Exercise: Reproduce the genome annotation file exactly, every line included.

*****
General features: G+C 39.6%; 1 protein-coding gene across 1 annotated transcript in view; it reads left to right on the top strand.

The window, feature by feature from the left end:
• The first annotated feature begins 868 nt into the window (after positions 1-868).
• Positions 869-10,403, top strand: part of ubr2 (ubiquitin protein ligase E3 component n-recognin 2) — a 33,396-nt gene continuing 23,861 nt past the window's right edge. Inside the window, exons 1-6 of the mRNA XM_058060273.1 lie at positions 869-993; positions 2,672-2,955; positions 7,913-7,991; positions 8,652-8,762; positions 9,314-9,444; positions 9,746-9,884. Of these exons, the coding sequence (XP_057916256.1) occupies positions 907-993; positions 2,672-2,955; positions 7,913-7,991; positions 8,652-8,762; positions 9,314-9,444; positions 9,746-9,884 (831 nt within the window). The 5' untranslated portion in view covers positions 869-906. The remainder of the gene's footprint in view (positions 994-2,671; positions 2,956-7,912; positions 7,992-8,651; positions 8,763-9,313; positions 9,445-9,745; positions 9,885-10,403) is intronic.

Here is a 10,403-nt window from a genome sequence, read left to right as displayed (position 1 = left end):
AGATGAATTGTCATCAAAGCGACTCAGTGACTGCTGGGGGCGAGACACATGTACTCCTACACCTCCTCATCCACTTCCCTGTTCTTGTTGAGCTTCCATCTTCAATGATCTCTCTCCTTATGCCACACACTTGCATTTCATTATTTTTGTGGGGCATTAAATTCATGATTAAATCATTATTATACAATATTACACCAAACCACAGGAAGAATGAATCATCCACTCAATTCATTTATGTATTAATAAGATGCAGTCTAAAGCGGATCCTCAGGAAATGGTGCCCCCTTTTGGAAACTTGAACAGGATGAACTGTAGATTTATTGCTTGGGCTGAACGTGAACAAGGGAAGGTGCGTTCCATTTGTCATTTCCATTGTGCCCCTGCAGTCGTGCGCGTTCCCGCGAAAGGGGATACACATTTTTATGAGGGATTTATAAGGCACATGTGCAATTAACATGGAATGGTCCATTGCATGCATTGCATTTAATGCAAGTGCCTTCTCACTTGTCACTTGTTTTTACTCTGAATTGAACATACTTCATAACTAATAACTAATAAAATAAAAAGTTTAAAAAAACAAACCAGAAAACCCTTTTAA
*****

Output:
General features: G+C 39.6%; 1 protein-coding gene across 1 annotated transcript in view; it reads left to right on the top strand.

The window, feature by feature from the left end:
• The first annotated feature begins 868 nt into the window (after positions 1-868).
• Positions 869-10,403, top strand: part of ubr2 (ubiquitin protein ligase E3 component n-recognin 2) — a 33,396-nt gene continuing 23,861 nt past the window's right edge. Inside the window, exons 1-6 of the mRNA XM_058060273.1 lie at positions 869-993; positions 2,672-2,955; positions 7,913-7,991; positions 8,652-8,762; positions 9,314-9,444; positions 9,746-9,884. Of these exons, the coding sequence (XP_057916256.1) occupies positions 907-993; positions 2,672-2,955; positions 7,913-7,991; positions 8,652-8,762; positions 9,314-9,444; positions 9,746-9,884 (831 nt within the window). The 5' untranslated portion in view covers positions 869-906. The remainder of the gene's footprint in view (positions 994-2,671; positions 2,956-7,912; positions 7,992-8,651; positions 8,763-9,313; positions 9,445-9,745; positions 9,885-10,403) is intronic.

Here is a 10,403-nt window from a genome sequence, read left to right as displayed (position 1 = left end):
AGATGAATTGTCATCAAAGCGACTCAGTGACTGCTGGGGGCGAGACACATGTACTCCTACACCTCCTCATCCACTTCCCTGTTCTTGTTGAGCTTCCATCTTCAATGATCTCTCTCCTTATGCCACACACTTGCATTTCATTATTTTTGTGGGGCATTAAATTCATGATTAAATCATTATTATACAATATTACACCAAACCACAGGAAGAATGAATCATCCACTCAATTCATTTATGTATTAATAAGATGCAGTCTAAAGCGGATCCTCAGGAAATGGTGCCCCCTTTTGGAAACTTGAACAGGATGAACTGTAGATTTATTGCTTGGGCTGAACGTGAACAAGGGAAGGTGCGTTCCATTTGTCATTTCCATTGTGCCCCTGCAGTCGTGCGCGTTCCCGCGAAAGGGGATACACATTTTTATGAGGGATTTATAAGGCACATGTGCAATTAACATGGAATGGTCCATTGCATGCATTGCATTTAATGCAAGTGCCTTCTCACTTGTCACTTGTTTTTACTCTGAATTGAACATACTTCATAACTAATAACTAATAAAATAAAAAGTTTAAAAAAACAAACCAGAAAACCCTTTTAA